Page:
That gives you three levers to work with from the start, and you can dive deeper into each of these factors.

The common mistakes and fixes

If you only look at surface level, you can easily make mistakes that, while being neutral or positive in the short term, actually harm you in the long run.

Mistake 1: Increasing the frequency of your emails without any process behind it. In other words, the more emails you send, the more purchases you get. This is true in the short term, but runs the risk of people stopping reading what you’re sending out.

The fix: Create content around your products and segment recent buyers out so they don’t see the same thing over and over again. A proper, content-focused newsletter is something we think not enough stores are doing.

Mistake 2: Generic blasts to the whole list. In other words, a lack of segmentation. Just think about how irrelevant it would be for you to receive an offer for a product you just bought. That’s where segmentation comes into play.

The fix: Segment your subscribers and create personalized offers. We’ve already discussed some segmentation practices on June 3rd and June 5th, but there’s another way you can personalize your emails.

Split test and segment based on long copy vs short copy, text heavy vs imagery, direct vs indirect messages.

If you are early in your email efforts, these tips will set you ahead of many of your competitors. After that, make sure to follow some of the best practices for deliverability we’ve put together for you here.


  • GOOGLE: French court slapped down Google’s appeal against a $57M fine for not making clear to Android users how the company processes their data.
  • TIKTOK: Apparently, videos of people dancing aren’t enough to power TikTok’s rise up Olympus. The company is investing $15M in #LearnOnTikTok, videos of people demonstrating and teaching new skills.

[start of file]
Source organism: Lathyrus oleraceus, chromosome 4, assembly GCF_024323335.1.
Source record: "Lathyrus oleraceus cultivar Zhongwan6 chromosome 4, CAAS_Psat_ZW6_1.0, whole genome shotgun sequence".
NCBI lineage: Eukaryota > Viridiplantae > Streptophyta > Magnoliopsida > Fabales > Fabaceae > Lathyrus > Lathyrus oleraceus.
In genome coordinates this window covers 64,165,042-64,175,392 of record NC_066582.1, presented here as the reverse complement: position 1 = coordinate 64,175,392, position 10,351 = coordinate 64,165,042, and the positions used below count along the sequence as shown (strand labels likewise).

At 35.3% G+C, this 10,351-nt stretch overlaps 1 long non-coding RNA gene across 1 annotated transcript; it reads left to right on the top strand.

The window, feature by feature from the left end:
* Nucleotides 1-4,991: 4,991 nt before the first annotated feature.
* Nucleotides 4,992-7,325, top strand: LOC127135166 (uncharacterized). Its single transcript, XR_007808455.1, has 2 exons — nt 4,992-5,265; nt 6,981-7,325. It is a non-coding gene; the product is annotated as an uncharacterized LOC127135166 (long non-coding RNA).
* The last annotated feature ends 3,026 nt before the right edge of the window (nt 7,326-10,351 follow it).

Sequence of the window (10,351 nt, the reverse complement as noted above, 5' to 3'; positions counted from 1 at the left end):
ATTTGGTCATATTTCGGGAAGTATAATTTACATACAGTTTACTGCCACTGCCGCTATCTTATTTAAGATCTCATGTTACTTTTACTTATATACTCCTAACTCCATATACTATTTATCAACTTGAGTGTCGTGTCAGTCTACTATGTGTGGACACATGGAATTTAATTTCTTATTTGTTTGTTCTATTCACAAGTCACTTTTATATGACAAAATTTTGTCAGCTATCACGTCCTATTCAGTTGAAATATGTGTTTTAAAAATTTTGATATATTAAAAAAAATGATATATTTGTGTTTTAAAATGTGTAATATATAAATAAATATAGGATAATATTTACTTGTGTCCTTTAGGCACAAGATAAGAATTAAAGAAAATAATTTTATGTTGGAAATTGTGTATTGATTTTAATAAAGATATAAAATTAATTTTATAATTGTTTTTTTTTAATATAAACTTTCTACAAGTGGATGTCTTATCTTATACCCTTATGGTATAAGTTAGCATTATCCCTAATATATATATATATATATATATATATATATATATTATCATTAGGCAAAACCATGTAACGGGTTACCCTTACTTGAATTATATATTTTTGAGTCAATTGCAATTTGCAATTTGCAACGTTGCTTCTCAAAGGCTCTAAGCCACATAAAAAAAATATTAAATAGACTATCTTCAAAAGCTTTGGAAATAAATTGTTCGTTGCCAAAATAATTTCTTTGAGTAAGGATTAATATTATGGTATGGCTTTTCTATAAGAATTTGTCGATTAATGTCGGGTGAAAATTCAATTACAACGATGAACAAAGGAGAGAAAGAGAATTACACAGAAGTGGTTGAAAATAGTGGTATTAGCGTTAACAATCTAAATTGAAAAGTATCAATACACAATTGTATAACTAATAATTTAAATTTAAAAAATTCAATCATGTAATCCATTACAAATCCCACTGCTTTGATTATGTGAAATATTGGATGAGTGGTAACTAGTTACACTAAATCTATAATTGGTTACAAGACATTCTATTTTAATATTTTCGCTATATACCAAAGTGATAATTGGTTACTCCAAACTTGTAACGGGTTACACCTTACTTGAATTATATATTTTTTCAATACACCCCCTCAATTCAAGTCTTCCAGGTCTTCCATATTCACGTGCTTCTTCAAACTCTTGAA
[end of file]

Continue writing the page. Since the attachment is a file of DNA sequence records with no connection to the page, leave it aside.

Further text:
• EMAIL: Listen to Stacked Marketer’s founder talk everything about email deliverability with Rutger Thole and get a behind the scenes look at this daily newsletter.
  • LINKEDIN: Australian users can now access LinkedIn Stories. Global roll out soon?
  • BROWSER: Chrome’s new version will lower its RAM usage on Windows 10 devices, although Mac users of Chrome will have to wait a little longer.
  • GOOGLE: The company allocated a $3.3M grant to help South East Asian businesses hit by the pandemic.
  • SEARCH: Google’s former ad business boss, Sridhar Ramaswamy, is launching Neeva, a paid subscription search engine with no ads.


What tells you what you want to hear, but hurts you when the truth is clear?

You can find the solution here.


Cool tech, (funny) business, lifestyle and all the other things affiliates like to chat about while sipping cocktails by the pool.

“Hello, this is Duplex, do you still have toilet paper?”


That’s what we first imagined when we found out that Google’s Duplex AI is calling businesses to check if they still have critical products in stock.

You might remember this demo of Duplex showcasing how the AI can make calls, act like a real person and set up an appointment.

What’s the point? Google doesn’t want you to leave your home for nothing, especially during a pandemic.

In other words, it’s collecting information from grocery stores, pharmacies, home improvement stores and so on.

Unlike the demo, Duplex does make it clear that this is an automated call and explains the purpose, so nobody is fooled or misled.